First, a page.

Support Requirements

The purpose of using supports is to prevent the truss from moving under the application of external forces. If the supports adequately restrain the truss against translation and rotation, we have a proper support system; If the supports do not provide adequate restraining, we have an improper support system. If the support conditions are proper, the equations of static equilibrium will be satisfied. For a two-dimensional (planar) truss under a two-dimensional loading system (in the plane of the truss), the scalar equilibrium equations expressed as

ΣFx = 0 (1) (equilibrium equation for forces in the x direction)
ΣFy = 0 (2) (equilibrium equation for forces in the y direction)
ΣMo = 0 (3) (equilibrium equation for moments about an arbitrary moment center "o")

may be used to validate the adequacy of the supports.

Improper Supports: Equilibrium is violated under two conditions:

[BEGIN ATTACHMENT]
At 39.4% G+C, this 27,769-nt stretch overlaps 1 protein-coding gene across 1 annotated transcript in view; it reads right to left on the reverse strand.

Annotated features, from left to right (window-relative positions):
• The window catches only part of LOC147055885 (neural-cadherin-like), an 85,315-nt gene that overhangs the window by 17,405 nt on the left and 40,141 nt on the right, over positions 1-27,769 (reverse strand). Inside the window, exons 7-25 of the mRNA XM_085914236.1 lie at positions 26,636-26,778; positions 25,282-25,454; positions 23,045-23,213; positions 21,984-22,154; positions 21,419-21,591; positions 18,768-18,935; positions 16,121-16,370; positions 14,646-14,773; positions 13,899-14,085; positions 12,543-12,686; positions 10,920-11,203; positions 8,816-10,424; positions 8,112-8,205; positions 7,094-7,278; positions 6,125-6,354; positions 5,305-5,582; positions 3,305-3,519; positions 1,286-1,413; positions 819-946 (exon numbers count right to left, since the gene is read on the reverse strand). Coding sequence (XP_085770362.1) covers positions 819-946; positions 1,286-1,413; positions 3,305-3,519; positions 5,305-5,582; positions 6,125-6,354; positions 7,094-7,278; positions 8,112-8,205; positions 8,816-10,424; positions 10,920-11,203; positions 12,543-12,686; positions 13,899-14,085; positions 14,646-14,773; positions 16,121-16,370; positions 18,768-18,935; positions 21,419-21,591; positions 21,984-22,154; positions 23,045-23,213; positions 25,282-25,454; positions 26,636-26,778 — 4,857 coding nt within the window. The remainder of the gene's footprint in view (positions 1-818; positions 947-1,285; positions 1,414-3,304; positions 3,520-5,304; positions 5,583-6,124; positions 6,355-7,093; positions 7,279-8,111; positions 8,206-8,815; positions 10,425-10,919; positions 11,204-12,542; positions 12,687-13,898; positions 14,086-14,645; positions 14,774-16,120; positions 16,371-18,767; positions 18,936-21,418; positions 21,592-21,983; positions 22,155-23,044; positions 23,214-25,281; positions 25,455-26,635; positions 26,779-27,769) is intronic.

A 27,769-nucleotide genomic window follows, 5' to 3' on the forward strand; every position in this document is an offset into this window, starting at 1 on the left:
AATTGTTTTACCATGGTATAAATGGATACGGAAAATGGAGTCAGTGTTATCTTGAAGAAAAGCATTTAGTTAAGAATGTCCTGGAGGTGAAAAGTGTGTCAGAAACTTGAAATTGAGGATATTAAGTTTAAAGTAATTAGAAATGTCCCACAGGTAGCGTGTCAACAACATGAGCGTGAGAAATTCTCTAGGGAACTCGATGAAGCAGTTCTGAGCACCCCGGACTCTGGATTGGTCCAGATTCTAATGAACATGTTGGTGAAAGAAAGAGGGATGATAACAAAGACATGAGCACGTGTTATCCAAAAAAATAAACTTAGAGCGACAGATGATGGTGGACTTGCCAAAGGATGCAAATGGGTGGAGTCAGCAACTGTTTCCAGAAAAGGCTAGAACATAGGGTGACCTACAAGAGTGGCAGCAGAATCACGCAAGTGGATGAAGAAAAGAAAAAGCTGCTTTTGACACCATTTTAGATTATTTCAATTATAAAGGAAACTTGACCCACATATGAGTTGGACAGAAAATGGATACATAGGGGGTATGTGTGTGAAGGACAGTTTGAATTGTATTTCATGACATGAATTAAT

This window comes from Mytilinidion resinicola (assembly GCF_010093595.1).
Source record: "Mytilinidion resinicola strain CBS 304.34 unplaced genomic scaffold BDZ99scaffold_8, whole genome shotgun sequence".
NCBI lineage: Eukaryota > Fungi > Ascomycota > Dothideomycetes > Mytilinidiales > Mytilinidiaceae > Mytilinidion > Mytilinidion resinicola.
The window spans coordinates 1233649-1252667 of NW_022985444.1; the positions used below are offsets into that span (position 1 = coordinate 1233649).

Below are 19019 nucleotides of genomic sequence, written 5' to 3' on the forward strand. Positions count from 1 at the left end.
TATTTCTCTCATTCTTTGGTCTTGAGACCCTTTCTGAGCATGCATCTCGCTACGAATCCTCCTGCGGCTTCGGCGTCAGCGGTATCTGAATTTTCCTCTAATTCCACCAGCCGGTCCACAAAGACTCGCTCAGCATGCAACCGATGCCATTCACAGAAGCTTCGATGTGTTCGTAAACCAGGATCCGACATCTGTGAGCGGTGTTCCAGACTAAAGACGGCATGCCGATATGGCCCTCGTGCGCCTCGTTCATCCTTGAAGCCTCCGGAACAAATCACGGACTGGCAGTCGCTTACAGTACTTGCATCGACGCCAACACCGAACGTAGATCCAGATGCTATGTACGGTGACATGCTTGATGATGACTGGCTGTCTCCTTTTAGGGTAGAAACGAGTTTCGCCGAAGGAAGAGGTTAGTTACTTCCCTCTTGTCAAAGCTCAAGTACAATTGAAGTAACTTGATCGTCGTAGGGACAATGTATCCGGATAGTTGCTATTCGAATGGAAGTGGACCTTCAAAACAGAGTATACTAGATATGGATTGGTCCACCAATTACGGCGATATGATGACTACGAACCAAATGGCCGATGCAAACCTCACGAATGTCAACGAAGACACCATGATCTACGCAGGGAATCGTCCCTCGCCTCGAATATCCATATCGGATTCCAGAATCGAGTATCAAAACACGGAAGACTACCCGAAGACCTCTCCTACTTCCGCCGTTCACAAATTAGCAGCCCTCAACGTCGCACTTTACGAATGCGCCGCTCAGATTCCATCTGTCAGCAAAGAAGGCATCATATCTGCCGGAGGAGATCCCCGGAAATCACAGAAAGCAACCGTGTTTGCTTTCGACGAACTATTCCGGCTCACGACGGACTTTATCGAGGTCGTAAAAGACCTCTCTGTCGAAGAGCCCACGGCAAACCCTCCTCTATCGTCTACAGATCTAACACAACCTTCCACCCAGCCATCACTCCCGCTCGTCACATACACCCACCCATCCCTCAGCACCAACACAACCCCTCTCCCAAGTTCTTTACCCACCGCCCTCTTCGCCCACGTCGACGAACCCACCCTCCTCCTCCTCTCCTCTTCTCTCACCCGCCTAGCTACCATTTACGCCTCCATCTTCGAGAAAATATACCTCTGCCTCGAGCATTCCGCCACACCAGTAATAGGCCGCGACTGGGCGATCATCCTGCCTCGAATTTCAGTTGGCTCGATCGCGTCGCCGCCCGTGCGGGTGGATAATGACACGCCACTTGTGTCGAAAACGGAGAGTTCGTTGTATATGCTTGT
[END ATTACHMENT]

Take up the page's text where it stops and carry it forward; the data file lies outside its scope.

For example, the truss shown in Fig. a is not adequately restrained against translation in the x direction. Therefore, as the external force F2-x is applied, no horizontal reaction is created at either of the two supports to satisfy the equilibrium of forces in the x direction.

mouseover figure

The trusses, shown in Figs. b and c, are not adequately restrained against rotation about the pin support at joint 1. Therefore, the moment equilibrium would be violated as a result of the applied force F2-x. This violation becomes evident by summing moments about joint 1. For the truss in Fig. b, the moment created by F2-x is not balanced by any other moment. For the truss in Fig. c, the horizontal reaction force at joint 5 has no moment arm about joint 1, therefore, it would not appear in the moment equilibrium equation.

mouseover figure

mouseover figure

Redundant Supports: Unlike the previous condition, in this case the truss is over-restrained. This condition is developed when there are redundant supports. For example, if a truss is supported by a hinge or pin support at two different locations, then we will have redundancy in support reactions. This situation is examined in the next section.